Also if stars were only 3000 miles distant we should see much more severe parallax than is observed.

The parallax is there. It's the illusion of constellations changing as you move across the Earth disc.
Okay... What foreground object appears to move against a background that would cause parallax? Aren't the stars (of the constellations) the farthest away in FET?
Don't rely on FEers for history or physics.
[Hampton] never did [go to prison] and was never found guilty of libel.
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Offline Rama Set

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Re: Constellations and their respective hemispheres
« Reply #9 on: August 27, 2014, 12:39:24 AM »
Also if stars were only 3000 miles distant we should see much more severe parallax than is observed.

The parallax is there. It's the illusion of constellations changing as you move across the Earth disc.

And what of the stars that do not appear to move?
Th*rk is the worst person on this website.

Ghost of V

Re: Constellations and their respective hemispheres
« Reply #10 on: August 27, 2014, 12:44:04 AM »
Also if stars were only 3000 miles distant we should see much more severe parallax than is observed.

The parallax is there. It's the illusion of constellations changing as you move across the Earth disc.

And what of the stars that do not appear to move?


Most of them appear to move. Have you ever looked closely at a star? It's always blinking.

Offline Gulliver

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Re: Constellations and their respective hemispheres
« Reply #11 on: August 27, 2014, 01:26:03 AM »
Also if stars were only 3000 miles distant we should see much more severe parallax than is observed.

The parallax is there. It's the illusion of constellations changing as you move across the Earth disc.

And what of the stars that do not appear to move?


Most of them appear to move. Have you ever looked closely at a star? It's always blinking.
How does blinking relate to your claim that "most of them appear to move"? Does FET explain the blinking? If so, how?
Don't rely on FEers for history or physics.
[Hampton] never did [go to prison] and was never found guilty of libel.
The ISS doesn't accelerate.

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Offline Rushy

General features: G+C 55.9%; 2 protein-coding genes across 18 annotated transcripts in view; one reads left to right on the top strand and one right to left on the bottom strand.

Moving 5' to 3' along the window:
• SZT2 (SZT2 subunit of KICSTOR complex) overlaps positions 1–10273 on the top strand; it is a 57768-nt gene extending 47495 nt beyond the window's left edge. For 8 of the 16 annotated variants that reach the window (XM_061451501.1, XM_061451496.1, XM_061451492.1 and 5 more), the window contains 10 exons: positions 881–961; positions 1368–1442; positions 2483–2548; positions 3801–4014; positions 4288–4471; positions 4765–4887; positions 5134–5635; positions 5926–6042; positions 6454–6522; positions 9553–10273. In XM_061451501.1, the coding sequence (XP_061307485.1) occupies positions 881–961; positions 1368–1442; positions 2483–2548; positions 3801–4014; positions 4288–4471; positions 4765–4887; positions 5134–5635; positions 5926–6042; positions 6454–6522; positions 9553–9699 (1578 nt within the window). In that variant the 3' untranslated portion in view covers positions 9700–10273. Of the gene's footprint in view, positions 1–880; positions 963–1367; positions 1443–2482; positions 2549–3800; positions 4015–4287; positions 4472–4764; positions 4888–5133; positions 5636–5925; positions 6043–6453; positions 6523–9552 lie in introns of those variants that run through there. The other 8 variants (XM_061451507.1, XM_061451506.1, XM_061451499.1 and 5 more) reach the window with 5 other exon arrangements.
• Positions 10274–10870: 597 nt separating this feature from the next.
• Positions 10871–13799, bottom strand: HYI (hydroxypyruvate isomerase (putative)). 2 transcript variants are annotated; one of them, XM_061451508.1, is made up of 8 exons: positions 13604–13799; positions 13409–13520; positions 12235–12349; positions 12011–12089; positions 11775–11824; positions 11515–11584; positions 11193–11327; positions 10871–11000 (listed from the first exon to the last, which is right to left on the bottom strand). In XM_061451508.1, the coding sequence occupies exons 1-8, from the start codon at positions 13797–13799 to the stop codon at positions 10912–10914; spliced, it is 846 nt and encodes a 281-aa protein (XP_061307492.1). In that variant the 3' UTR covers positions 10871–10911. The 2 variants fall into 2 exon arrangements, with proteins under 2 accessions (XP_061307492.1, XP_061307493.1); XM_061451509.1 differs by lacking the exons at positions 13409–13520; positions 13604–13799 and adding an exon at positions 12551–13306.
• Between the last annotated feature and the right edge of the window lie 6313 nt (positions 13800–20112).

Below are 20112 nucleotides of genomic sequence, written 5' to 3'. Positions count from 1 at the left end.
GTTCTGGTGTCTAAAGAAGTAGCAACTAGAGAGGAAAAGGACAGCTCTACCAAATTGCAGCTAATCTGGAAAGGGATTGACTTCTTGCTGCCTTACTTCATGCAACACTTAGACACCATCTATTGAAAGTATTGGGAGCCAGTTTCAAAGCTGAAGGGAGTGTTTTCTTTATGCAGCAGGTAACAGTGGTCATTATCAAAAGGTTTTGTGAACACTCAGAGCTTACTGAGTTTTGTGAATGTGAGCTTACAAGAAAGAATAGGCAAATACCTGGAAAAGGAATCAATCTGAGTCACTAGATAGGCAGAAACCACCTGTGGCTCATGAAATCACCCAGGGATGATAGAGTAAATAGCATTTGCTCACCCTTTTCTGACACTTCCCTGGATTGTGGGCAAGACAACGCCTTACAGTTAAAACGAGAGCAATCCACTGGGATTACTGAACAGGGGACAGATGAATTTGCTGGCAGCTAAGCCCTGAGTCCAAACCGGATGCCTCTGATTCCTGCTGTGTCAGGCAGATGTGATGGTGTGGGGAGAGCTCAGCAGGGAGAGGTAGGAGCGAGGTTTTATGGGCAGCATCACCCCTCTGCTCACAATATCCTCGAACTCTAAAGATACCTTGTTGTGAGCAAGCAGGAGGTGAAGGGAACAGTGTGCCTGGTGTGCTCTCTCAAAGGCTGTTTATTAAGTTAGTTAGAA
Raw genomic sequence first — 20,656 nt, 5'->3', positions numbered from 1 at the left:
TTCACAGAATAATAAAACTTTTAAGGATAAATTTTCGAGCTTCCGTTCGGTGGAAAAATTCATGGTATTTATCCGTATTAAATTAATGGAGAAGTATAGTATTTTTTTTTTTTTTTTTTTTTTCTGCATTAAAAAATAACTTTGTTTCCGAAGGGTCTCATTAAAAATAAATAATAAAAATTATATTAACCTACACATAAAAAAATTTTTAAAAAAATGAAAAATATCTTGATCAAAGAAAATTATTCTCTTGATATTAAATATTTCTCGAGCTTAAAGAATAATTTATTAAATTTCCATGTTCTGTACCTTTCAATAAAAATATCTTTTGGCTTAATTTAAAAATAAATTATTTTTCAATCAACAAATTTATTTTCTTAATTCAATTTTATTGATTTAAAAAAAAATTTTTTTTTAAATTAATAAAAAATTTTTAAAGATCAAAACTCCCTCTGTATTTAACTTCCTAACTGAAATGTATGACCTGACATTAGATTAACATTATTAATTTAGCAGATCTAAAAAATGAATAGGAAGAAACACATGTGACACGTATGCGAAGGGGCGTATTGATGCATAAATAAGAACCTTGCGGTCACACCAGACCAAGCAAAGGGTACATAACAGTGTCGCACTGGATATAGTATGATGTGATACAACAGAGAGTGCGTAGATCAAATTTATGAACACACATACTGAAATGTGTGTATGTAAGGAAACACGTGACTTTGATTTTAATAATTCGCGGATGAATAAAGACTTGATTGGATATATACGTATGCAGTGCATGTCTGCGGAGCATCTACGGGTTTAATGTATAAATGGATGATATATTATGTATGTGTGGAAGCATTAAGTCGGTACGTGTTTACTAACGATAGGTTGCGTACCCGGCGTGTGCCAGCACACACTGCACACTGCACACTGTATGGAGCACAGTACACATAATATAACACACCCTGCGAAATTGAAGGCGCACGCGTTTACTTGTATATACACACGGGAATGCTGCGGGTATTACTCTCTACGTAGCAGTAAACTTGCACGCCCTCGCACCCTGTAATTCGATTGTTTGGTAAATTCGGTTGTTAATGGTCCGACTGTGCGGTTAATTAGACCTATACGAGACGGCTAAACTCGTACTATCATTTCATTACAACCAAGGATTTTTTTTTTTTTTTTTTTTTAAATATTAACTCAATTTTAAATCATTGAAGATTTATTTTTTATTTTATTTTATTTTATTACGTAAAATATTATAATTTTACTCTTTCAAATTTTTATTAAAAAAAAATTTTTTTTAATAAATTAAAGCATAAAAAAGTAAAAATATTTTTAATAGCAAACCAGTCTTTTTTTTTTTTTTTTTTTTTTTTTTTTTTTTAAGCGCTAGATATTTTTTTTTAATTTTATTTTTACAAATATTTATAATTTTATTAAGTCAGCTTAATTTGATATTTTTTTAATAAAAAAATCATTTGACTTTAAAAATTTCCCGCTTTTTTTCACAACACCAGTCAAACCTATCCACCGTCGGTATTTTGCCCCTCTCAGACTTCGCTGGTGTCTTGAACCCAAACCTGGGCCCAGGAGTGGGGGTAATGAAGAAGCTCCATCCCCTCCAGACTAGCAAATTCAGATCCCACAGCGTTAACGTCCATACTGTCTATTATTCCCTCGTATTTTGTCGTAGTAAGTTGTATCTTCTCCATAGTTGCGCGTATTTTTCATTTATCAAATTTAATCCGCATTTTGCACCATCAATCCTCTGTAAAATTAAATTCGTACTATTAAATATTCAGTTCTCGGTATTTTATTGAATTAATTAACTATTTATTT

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Re: Constellations and their respective hemispheres
« Reply #12 on: August 27, 2014, 01:38:33 AM »
The Earth's atmolayer is quite thick and won't allow you to see every star simultaneously. Even the Sun eventually fades from view. From a geometric standpoint, you could graph a straight line between you and any star in the sky. This doesn't mean you can see them.

Re: Constellations and their respective hemispheres
« Reply #13 on: August 27, 2014, 03:46:42 AM »
The Earth's atmolayer is quite thick and won't allow you to see every star simultaneously. Even the Sun eventually fades from view. From a geometric standpoint, you could graph a straight line between you and any star in the sky. This doesn't mean you can see them.

Irrelevant. As I stated earlier, with a powerful enough telescope you would be able to see the stars again. Also if the FET was true the the Sun, also a star, would clearly become visible again. Which it does not.

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Offline Pete Svarrior

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Re: Constellations and their respective hemispheres
« Reply #14 on: August 27, 2014, 03:55:30 AM »
Irrelevant. As I stated earlier, with a powerful enough telescope you would be able to see the stars again. Also if the FET was true the the Sun, also a star, would clearly become visible again. Which it does not.
How, in your opinion, would a telescope alter or counteract the transparency of the atmolayer? Can we extrapolate from that and conclude that a "powerful enough" telescope could see through any substance? I'd really like to lay my hands on that x-ray vision technology.
« Last Edit: August 27, 2014, 03:58:16 AM by pizaaplanet »
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Offline Gulliver

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Re: Constellations and their respective hemispheres